Fibromyalgia and chronic fatigue syndrome are closely connected. Extreme tiredness that extends over the course of weeks or months is usually followed by a diagnosis of chronic fatigue syndrome. This is also particularly common in those suffering from fibromyalgia. The main conditions necessary to make the diagnosis are the three mentioned below:
- Four months of fatigue
- Difficulty concentrating and lack of mental clarity
- Feeling tired even after a night’s sleep
Women are more likely to develop the condition than men. Risk increases with age. In the US, up to 7% of the population is affected with chronic fatigue syndrome. Research links fibromyalgia and chronic fatigue to complications within the nervous system. What are the facts and how can these conditions be managed or treated?
The Facts About Fibromyalgia
- When the perception of pain is distorted (a primary symptom of fibromyalgia), it correlates to the central nervous system, namely the brain and spinal cord.
- There are noted changes in the brain from someone who has fibromyalgia when compared to someone who does not. Those changes include neurochemical changes, anatomical, and physiological differences.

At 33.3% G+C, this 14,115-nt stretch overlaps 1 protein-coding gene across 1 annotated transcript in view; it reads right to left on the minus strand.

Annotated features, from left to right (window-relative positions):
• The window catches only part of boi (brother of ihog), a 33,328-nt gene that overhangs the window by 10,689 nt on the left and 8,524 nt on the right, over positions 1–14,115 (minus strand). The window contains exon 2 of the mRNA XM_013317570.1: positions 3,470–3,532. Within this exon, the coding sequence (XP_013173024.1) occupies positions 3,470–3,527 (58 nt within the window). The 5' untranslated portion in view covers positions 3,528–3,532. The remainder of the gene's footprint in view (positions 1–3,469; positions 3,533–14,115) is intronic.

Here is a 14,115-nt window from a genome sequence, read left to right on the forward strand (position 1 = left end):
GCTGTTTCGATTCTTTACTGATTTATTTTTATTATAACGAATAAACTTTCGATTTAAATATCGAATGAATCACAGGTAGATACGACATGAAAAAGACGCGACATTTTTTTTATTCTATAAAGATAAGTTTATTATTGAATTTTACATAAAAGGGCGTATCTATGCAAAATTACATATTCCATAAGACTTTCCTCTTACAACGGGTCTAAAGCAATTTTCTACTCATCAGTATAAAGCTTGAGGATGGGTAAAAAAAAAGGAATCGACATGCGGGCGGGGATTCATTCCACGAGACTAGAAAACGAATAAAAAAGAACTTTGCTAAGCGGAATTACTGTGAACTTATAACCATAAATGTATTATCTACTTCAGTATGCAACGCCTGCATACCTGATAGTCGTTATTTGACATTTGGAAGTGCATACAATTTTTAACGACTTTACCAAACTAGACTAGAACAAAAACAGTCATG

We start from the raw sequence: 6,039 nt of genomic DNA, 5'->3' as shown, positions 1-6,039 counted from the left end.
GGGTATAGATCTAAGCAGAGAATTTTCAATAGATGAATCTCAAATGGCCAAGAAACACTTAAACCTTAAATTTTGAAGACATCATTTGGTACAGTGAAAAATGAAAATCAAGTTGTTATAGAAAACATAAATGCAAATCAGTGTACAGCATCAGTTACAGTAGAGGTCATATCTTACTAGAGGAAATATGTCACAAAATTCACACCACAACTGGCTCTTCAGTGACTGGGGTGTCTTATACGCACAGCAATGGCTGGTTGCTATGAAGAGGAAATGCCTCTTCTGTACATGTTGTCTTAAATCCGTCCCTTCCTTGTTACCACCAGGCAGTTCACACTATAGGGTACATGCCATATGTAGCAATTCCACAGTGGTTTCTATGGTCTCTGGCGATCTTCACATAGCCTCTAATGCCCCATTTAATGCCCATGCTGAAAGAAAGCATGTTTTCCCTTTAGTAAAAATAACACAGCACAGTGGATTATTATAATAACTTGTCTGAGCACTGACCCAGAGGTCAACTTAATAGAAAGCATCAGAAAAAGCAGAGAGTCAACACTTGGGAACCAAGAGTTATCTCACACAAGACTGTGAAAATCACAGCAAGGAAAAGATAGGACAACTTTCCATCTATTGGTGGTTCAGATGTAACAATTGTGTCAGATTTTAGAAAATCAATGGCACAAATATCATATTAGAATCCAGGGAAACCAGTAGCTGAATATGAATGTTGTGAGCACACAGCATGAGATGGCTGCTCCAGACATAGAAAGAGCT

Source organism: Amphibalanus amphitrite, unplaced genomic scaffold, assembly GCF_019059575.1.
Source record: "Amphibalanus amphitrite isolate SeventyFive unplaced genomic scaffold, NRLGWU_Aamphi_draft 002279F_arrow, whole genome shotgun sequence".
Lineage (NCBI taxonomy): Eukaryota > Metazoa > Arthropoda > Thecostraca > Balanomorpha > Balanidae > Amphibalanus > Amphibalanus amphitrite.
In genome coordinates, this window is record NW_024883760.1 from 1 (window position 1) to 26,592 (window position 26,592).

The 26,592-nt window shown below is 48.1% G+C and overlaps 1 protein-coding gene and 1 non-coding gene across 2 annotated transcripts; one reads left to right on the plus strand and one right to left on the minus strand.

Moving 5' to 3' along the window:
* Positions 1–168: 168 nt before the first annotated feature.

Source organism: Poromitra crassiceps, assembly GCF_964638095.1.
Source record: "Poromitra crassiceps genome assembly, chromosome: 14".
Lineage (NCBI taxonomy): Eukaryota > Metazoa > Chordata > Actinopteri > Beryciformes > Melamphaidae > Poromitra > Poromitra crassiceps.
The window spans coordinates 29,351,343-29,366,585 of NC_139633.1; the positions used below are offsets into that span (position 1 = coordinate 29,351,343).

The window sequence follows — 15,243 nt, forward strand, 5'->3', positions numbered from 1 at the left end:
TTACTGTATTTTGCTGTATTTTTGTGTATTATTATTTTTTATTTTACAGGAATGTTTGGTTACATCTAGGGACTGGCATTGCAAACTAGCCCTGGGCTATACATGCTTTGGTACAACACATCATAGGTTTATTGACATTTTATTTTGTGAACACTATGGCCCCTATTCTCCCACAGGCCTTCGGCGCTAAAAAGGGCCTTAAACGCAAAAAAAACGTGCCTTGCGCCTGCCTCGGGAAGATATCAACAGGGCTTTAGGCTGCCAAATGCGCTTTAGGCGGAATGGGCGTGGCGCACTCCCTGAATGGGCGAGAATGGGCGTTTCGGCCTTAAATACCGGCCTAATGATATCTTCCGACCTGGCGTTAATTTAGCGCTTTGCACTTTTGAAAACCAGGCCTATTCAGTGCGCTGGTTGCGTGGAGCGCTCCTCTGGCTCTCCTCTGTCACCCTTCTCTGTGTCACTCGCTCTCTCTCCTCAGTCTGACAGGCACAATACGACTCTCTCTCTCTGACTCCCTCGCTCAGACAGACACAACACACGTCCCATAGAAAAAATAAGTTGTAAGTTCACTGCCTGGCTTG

- Physical abnormalities can cause altered blood flow to the Thalamus. When blood flow is decreased to this region of the brain, it can cause changes in energy and metabolism
- Sufferers often experience what is known as windup. Pain is registered by the brain without an actual cause or explanation for it.
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Treatment and Care
For those who live with these conditions, medical treatment often includes sleeping pills and antidepressants. These are prescribed to aid the easing of symptoms. Psychological therapies can also help ones endure and find a measure of relief as well.
Seeing as there is a strong connection with the brain stem and these two conditions, upper cervical care can go a long way in relieving and even treating the cause of the presented issues. If the upper cervical vertebrae are out of alignment, it can create pressure on the nervous system and vascular network. Gentle adjustments can ease the tension and allow these systems to heal and regain proper function.
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- Abeles A, Pillinger M, Solitar B, Abeles M. Narrative review: The pathophysiology of fibromyalgia. Ann Intern Med. 2007; 146:726-734.
- Ceko M, Bushnell MC, Gracely RH. Neurobiology underlying fibromyalgia symptoms.Pain Res Treat. 2012; 585419:1-8.
- Tedder N, Bennett C. Improvement in a patient with fibromyalgia following knee chest upper cervical specific care: A case report. J Upper Cervical Chiropr Res. 2012 Mar; 27-30.
- Grostic JD, Dentate ligament-cord distortion hypothesis. CRJ 1988; 1(1):47-55
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